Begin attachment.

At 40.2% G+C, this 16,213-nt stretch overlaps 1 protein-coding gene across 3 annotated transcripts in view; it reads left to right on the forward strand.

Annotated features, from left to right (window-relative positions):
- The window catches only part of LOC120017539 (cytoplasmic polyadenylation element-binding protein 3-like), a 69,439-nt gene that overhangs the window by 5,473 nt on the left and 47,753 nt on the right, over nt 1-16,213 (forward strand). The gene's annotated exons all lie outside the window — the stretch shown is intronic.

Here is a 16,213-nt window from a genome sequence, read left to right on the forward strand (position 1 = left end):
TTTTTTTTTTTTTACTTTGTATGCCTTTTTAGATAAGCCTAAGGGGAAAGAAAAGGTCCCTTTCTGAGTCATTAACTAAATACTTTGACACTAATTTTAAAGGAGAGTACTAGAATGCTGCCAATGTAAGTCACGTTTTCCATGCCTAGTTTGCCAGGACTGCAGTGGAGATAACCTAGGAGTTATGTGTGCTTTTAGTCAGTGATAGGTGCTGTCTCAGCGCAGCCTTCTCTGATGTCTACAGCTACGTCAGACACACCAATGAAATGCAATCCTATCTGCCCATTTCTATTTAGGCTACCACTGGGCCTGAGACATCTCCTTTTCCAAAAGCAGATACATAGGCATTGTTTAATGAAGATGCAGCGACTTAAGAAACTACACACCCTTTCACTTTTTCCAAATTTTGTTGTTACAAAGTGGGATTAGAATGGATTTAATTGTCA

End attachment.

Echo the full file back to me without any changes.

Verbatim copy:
At 40.2% G+C, this 16,213-nt stretch overlaps 1 protein-coding gene across 3 annotated transcripts in view; it reads left to right on the forward strand.

Annotated features, from left to right (window-relative positions):
- The window catches only part of LOC120017539 (cytoplasmic polyadenylation element-binding protein 3-like), a 69,439-nt gene that overhangs the window by 5,473 nt on the left and 47,753 nt on the right, over nt 1-16,213 (forward strand). The gene's annotated exons all lie outside the window — the stretch shown is intronic.

Here is a 16,213-nt window from a genome sequence, read left to right on the forward strand (position 1 = left end):
TTTTTTTTTTTTTACTTTGTATGCCTTTTTAGATAAGCCTAAGGGGAAAGAAAAGGTCCCTTTCTGAGTCATTAACTAAATACTTTGACACTAATTTTAAAGGAGAGTACTAGAATGCTGCCAATGTAAGTCACGTTTTCCATGCCTAGTTTGCCAGGACTGCAGTGGAGATAACCTAGGAGTTATGTGTGCTTTTAGTCAGTGATAGGTGCTGTCTCAGCGCAGCCTTCTCTGATGTCTACAGCTACGTCAGACACACCAATGAAATGCAATCCTATCTGCCCATTTCTATTTAGGCTACCACTGGGCCTGAGACATCTCCTTTTCCAAAAGCAGATACATAGGCATTGTTTAATGAAGATGCAGCGACTTAAGAAACTACACACCCTTTCACTTTTTCCAAATTTTGTTGTTACAAAGTGGGATTAGAATGGATTTAATTGTCA